5 MIN. DE LECTURA
BANGKOK, Feb 18 (Thomson Reuters Foundation) - Several big international funds, including the U.N. Green Climate Fund, are trying to dole out billions of dollars to countries and communities to help them tackle climate change by adapting to extreme weather and adopting renewable energy.
But most government officials and smaller institutions simply do not know how to access this money, experts say. Meeting the funds' conditions is often laborious.
"There's lots of money out there for climate change, but countries are having real difficulty in accessing it," said Peter King, Bangkok-based senior policy adviser for the Institute for Global Environmental Strategies (IGES).
One of the most challenging issues is getting accredited to a fund, to be eligible for its grants and loans.
King said this was so difficult because tough accreditation rules apply to national and local-level agencies too.
"They're looking for the same level of fiduciary responsibility and fiscal management as they ask of the Asian Development Bank," he said.
High standards are needed to ensure the money is spent well and in line with funds' policies on gender equality, for example. But extra support is needed for many developing countries to be able to meet those requirements.
The Green Climate Fund (GCF), which has collected pledges of around $10 billion and aims to commit $2.5 billion this year, wants to support smaller-scale projects, and provide direct access to its resources for developing-world banks, ministries and local agencies.
But those organisations are put off by the accreditation process, the GCF's mitigation coordinator Youssef Arfaoui said after a presentation for climate experts in Bangkok this week.
"We have been saying to all these countries, if you need assistance to get accredited, we have colleagues, consulting companies, assisting them to get through accreditation," said Arfaoui, who used to work with the African Development Bank.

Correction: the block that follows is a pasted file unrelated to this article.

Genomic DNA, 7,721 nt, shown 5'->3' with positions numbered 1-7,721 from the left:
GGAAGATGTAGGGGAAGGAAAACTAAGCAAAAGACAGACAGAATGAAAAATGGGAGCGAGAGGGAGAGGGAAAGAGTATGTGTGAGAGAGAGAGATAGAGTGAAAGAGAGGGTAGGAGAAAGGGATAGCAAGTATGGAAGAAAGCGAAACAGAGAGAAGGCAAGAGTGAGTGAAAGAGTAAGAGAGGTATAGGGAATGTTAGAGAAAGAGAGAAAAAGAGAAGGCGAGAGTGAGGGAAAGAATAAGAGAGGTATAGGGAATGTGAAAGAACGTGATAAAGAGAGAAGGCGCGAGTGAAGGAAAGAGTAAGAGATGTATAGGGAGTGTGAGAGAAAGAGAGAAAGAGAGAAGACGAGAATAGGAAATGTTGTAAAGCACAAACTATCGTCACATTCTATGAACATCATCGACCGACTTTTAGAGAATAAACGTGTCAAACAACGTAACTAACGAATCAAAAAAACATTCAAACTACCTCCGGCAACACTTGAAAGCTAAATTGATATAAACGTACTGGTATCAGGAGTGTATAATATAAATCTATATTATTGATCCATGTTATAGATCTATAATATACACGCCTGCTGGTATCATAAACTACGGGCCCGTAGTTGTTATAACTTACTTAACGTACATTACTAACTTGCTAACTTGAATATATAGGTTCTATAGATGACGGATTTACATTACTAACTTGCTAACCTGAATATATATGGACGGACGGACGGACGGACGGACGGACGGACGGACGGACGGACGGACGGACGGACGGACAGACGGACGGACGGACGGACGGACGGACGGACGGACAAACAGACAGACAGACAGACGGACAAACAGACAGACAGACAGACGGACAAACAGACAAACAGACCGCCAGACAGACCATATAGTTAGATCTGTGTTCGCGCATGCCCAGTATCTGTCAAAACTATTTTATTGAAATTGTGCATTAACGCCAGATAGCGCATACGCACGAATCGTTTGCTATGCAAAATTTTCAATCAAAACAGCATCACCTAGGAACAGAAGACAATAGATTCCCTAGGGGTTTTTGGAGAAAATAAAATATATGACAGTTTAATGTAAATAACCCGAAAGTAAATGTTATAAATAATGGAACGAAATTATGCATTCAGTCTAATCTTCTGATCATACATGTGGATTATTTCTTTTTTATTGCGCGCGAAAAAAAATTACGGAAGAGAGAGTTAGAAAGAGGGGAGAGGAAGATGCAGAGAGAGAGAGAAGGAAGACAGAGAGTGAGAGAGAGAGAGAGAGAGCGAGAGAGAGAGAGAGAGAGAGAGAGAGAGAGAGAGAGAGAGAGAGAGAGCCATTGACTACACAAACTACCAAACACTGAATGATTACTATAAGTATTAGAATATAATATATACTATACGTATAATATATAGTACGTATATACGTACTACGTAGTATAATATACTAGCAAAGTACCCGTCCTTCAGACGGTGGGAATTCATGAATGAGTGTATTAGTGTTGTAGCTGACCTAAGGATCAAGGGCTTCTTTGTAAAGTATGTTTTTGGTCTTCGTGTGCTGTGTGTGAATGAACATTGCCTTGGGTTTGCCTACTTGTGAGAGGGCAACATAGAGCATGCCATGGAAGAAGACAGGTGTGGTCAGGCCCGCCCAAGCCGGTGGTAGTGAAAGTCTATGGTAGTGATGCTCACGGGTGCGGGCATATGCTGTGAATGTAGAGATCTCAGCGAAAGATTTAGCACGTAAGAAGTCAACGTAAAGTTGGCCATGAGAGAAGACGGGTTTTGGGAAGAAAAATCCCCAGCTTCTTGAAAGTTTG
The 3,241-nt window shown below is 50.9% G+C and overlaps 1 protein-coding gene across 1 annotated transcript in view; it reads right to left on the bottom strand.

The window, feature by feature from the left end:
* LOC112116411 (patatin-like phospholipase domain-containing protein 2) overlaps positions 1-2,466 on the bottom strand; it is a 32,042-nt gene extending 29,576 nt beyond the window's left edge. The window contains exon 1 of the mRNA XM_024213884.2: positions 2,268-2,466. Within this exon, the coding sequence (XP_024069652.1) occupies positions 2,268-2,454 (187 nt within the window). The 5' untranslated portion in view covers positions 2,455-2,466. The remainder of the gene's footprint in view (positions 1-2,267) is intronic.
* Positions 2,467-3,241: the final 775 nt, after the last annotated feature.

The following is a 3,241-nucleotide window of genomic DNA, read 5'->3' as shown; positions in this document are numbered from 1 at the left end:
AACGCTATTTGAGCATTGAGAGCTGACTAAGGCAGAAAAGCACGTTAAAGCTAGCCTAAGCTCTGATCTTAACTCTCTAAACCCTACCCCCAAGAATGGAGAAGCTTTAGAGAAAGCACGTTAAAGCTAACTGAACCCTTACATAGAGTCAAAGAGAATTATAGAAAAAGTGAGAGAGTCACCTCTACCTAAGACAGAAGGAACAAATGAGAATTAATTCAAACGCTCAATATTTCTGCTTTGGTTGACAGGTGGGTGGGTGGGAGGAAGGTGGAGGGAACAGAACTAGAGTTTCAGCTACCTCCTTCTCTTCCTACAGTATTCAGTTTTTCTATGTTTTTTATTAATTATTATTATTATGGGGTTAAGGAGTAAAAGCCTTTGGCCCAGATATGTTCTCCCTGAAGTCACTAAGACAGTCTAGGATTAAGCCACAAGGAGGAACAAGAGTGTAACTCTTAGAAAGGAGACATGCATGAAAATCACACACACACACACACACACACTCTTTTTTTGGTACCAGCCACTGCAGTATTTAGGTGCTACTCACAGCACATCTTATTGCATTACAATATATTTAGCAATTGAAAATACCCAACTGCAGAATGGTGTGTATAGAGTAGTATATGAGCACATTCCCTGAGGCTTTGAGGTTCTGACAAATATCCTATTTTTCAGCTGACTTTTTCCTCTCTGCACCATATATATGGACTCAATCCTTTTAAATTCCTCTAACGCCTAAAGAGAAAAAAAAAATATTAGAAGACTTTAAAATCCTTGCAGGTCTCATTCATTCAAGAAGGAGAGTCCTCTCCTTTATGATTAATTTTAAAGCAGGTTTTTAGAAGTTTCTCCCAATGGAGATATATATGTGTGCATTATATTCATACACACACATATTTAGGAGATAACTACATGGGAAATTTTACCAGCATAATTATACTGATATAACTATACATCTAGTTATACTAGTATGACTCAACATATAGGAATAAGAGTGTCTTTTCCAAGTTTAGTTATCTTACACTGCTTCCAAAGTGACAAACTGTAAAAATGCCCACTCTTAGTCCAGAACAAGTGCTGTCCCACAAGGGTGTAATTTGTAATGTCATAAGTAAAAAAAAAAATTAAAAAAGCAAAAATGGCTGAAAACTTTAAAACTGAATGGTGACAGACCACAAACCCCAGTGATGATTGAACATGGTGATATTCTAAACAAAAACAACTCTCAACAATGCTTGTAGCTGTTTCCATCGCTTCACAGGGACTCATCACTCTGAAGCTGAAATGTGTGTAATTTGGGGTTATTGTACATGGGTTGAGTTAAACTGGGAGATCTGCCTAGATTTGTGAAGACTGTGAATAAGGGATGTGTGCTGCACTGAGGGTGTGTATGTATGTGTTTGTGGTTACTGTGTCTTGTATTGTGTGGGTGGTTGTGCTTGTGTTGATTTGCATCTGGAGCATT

"We know many agencies are not used to this system. They think it's very difficult - but it's not actually."
In meetings with officials about their climate change action plans, Arfaoui watches out for projects in their pipeline so he can discuss how the GCF could help with their financing needs.
The GCF has what it calls a "readiness" programme, with $30 million available to help countries prepare to access its funding. So far 97 requests for support have been received, and 43 approved.
But when it comes to actual accreditation, of the 20 agencies that have the green light so far, the majority are regional, international and U.N. organisations.
Only a quarter are national level, including Rwanda's Ministry of Natural Resources and India's National Bank for Agriculture and Rural Development.
Another reason for the limited success of efforts to hook up developing-country governments in need with international funding sources is that projects are often poorly designed.
"They're just not able to put together quality projects," said IGES' King.
So now climate experts are planning to walk officials through proposals, with mentors, in a bid to secure financing.
King, who also leads USAID's Asia-Pacific efforts on climate adaptation funding, is working on a proposal for a $20 million five-year programme to train 5,000 people to prepare high-quality projects to reduce emissions and adapt to climate shifts.
With USAID Adapt Asia-Pacific, he has developed three short courses on the economics of climate change adaptation, urban adaptation and resilience, and managing project preparation.
These courses will be part of the programme, planned to be launched at the Asian Institute of Technology (AIT) north of Bangkok, then rolled out at universities and institutions across Asia. It will be geared at mid-level government officials, who would bring along their project concepts to flesh out.
Afterwards, participants would continue working with a mentor until the project is ready to be submitted for financing, King said.
There will also be a practical testing-bed for clean technologies - for example, to see if they can withstand wet and dry seasons, or if there are any drawbacks. Each technology will get a one-page assessment, King said.
"We think this would be a good service for countries that are having a hard time deciding which technology to adopt," he added. (Reporting by Alisa Tang, editing by Megan Rowling. Please credit the Thomson Reuters Foundation, the charitable arm of Thomson Reuters, that covers humanitarian news, women's rights, corruption and climate change. Visit news.trust.org to see more stories)